Status: Unpublished
    Abstract: Adherence to medication prescription schedules is an important step in the prevention and treatment of diseases in modern medicine. For the most part, adherence is the responsibility of the individual or their caregivers requiring them to remember to take the proper doses every day. Missing doses of critical medications can affect the overall health of the individual and drastically set back the progress of the treatment wasting both the time and resources of the medical community. Electronic solutions exist to aid in this process by reminding, measuring, and alerting individuals of their medication schedules, and help to keep detailed logs to verify overall patient adherence. While each of these solutions has improved overall medication adherence, there are still reports of difficulties with their use and accuracy of the results. A new battery powered portable smart pillbox concept has been designed to address the issues with current solutions, focusing particularly on ease of use and accuracy. A proof of concept prototype system has been developed using a commercial of the shelf (COTS) pillbox form factor demonstrating both the operation and feasibility of the design. This system utilizes pills distributed in blister packs, which is a common and familiar packaging technology with many benefits. Multiple pill detection strategies were considered, and an innovative optical solution was developed that could determine when individual pills were removed from the packaging increasing adherence accuracy. The pillbox stores a complete time log of pill removal events, and transmits the record wirelessly to receiving stations. Wireless Radio Frequency (RF) communication is implemented utilizing protocols similar to active Radio Frequency Identification (RFID) standards. This demonstrates the ability of the pillbox to utilize possible future RFID receiver infrastructures in hospitals, pharmacies, and homes expanding the functionality of such RFID systems. A prototype receiving station was developed as a testing platform for the pillbox verifying the systems overall operation and providing a baseline Human Machine Interface (HMI). The final system provides successful pill monitoring with a device that appears both physically and functionally to be a normal pillbox, improving the chances of its acceptance and use by patients.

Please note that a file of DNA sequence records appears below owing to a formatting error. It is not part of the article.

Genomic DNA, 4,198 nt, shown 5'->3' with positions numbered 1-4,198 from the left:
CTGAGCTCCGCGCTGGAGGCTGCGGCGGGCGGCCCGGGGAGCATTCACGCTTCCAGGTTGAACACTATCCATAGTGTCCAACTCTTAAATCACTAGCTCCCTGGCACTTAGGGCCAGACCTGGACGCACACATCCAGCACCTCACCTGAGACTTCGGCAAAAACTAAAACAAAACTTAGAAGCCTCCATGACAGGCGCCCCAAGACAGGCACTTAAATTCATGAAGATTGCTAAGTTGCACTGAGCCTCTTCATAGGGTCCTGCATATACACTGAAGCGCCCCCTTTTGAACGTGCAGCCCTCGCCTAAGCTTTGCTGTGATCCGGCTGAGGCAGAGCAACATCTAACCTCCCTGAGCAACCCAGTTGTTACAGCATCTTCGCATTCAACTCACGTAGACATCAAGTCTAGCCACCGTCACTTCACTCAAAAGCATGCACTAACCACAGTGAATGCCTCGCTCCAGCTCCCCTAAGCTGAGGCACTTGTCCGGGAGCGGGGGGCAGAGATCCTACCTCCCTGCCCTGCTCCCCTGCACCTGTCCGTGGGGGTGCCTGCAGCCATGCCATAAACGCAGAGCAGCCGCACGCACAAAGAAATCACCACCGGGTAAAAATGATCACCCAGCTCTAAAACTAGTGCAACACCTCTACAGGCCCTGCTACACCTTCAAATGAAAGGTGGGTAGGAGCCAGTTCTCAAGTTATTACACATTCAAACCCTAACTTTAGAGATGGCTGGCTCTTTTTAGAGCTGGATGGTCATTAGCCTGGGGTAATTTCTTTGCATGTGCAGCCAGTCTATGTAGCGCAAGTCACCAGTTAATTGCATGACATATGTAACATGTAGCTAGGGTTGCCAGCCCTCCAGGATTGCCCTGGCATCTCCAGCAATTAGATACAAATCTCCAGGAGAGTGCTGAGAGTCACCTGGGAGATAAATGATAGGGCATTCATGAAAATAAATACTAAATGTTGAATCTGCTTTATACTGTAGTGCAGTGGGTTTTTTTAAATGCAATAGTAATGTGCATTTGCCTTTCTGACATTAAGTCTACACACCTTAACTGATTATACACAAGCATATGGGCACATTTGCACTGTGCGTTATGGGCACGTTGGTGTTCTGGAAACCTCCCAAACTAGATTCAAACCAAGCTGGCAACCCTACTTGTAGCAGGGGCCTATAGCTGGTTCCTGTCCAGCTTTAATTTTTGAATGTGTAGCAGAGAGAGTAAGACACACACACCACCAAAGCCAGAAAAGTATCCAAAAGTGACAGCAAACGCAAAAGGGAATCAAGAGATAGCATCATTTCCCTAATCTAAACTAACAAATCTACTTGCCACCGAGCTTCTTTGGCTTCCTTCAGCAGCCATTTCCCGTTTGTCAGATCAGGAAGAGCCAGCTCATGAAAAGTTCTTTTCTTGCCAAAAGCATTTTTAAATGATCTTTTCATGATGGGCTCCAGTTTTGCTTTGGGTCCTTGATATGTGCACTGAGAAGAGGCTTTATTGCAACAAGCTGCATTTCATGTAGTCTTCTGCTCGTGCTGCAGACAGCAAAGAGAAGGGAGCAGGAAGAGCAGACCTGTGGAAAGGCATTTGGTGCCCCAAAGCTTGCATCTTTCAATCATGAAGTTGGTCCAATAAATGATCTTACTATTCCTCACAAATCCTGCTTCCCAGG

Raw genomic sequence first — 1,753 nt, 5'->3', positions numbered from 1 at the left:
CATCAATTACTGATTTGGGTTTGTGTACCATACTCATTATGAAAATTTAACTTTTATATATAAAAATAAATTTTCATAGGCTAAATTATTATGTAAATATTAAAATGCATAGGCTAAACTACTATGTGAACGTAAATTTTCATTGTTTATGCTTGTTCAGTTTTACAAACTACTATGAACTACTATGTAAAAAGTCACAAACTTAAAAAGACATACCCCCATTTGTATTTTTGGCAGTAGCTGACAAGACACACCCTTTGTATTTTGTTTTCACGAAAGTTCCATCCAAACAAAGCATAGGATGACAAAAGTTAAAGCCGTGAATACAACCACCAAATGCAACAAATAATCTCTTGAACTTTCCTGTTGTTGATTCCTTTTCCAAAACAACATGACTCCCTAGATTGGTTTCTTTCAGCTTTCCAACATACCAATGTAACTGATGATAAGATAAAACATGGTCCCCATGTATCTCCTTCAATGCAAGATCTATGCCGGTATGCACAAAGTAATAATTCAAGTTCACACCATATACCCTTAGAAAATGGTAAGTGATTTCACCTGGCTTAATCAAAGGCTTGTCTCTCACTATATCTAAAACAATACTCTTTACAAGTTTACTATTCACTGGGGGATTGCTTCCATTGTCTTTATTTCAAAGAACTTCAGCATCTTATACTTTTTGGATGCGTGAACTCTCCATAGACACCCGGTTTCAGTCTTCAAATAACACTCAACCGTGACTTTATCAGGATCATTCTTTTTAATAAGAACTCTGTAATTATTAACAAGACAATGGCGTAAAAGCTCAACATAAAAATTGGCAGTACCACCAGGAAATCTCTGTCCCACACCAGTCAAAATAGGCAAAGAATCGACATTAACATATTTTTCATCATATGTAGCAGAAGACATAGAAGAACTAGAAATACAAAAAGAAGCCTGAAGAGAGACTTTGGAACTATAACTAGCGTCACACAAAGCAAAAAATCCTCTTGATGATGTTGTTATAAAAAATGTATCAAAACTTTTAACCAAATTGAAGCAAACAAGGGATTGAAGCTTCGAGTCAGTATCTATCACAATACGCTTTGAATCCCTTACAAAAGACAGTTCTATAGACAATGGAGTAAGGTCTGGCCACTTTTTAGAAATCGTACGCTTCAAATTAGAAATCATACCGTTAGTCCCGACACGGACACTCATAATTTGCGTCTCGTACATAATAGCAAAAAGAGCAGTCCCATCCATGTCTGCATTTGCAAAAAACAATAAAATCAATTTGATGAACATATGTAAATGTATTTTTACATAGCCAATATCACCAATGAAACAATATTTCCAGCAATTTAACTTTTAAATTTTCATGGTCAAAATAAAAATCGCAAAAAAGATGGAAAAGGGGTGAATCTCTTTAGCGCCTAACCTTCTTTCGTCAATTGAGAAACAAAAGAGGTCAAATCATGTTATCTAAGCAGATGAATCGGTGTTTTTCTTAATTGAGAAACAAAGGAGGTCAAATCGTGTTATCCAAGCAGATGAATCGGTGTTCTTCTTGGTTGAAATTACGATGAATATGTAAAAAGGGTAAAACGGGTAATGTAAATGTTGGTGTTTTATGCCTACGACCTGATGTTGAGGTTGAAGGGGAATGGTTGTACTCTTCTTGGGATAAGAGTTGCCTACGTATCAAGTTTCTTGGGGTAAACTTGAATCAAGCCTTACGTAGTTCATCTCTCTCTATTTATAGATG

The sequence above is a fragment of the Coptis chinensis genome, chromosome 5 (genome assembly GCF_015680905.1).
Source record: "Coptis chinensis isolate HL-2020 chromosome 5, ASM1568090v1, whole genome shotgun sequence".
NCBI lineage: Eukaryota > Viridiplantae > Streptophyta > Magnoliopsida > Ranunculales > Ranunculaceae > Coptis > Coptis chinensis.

Date: 03 August 2011
    Date Type: Completion
    Defense Date: 25 November 2008
    Approval Date: 03 August 2011
    Submission Date: 01 December 2008
    Access Restriction: 5 year -- Restrict access to University of Pittsburgh for a period of 5 years.
    Patent pending: No
    Institution: University of Pittsburgh
    Thesis Type: Master's Thesis
    Refereed: Yes
    Degree: MSEE - Master of Science in Electrical Engineering
    URN: etd-12012008-033630
    Uncontrolled Keywords: pill detection; RFID; medication tracking; pillbox
    Schools and Programs: Swanson School of Engineering > Electrical Engineering
    Date Deposited: 10 Nov 2011 15:07
    Last Modified: 16 May 2012 09:32
    Other ID: http://etd.library.pitt.edu/ETD/available/etd-12012008-033630/, etd-12012008-033630